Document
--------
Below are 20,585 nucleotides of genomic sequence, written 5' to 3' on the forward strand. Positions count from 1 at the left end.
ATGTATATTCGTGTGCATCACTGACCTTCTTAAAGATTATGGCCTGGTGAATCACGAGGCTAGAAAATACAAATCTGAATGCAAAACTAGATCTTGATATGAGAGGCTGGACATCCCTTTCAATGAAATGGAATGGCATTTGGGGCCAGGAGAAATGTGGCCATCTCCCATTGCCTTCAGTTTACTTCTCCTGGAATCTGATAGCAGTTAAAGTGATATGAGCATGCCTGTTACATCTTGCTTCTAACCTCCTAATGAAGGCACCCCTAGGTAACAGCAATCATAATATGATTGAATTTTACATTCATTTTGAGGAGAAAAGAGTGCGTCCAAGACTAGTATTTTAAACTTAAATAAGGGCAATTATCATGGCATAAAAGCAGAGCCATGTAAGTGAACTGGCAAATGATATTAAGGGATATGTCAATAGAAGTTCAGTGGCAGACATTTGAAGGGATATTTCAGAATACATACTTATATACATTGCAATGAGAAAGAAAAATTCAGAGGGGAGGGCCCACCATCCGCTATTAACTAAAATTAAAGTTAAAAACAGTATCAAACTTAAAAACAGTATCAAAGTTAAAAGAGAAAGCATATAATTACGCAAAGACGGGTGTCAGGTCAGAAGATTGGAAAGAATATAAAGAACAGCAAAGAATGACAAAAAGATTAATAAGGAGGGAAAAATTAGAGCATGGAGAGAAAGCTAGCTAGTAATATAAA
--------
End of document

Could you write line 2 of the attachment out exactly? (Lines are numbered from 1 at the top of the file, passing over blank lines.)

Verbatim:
ATGTATATTCGTGTGCATCACTGACCTTCTTAAAGATTATGGCCTGGTGAATCACGAGGCTAGAAAATACAAATCTGAATGCAAAACTAGATCTTGATATGAGAGGCTGGACATCCCTTTCAATGAAATGGAATGGCATTTGGGGCCAGGAGAAATGTGGCCATCTCCCATTGCCTTCAGTTTACTTCTCCTGGAATCTGATAGCAGTTAAAGTGATATGAGCATGCCTGTTACATCTTGCTTCTAACCTCCTAATGAAGGCACCCCTAGGTAACAGCAATCATAATATGATTGAATTTTACATTCATTTTGAGGAGAAAAGAGTGCGTCCAAGACTAGTATTTTAAACTTAAATAAGGGCAATTATCATGGCATAAAAGCAGAGCCATGTAAGTGAACTGGCAAATGATATTAAGGGATATGTCAATAGAAGTTCAGTGGCAGACATTTGAAGGGATATTTCAGAATACATACTTATATACATTGCAATGAGAAAGAAAAATTCAGAGGGGAGGGCCCACCATCCGCTATTAACTAAAATTAAAGTTAAAAACAGTATCAAACTTAAAAACAGTATCAAAGTTAAAAGAGAAAGCATATAATTACGCAAAGACGGGTGTCAGGTCAGAAGATTGGAAAGAATATAAAGAACAGCAAAGAATGACAAAAAGATTAATAAGGAGGGAAAAATTAGAGCATGGAGAGAAAGCTAGCTAGTAATATAAA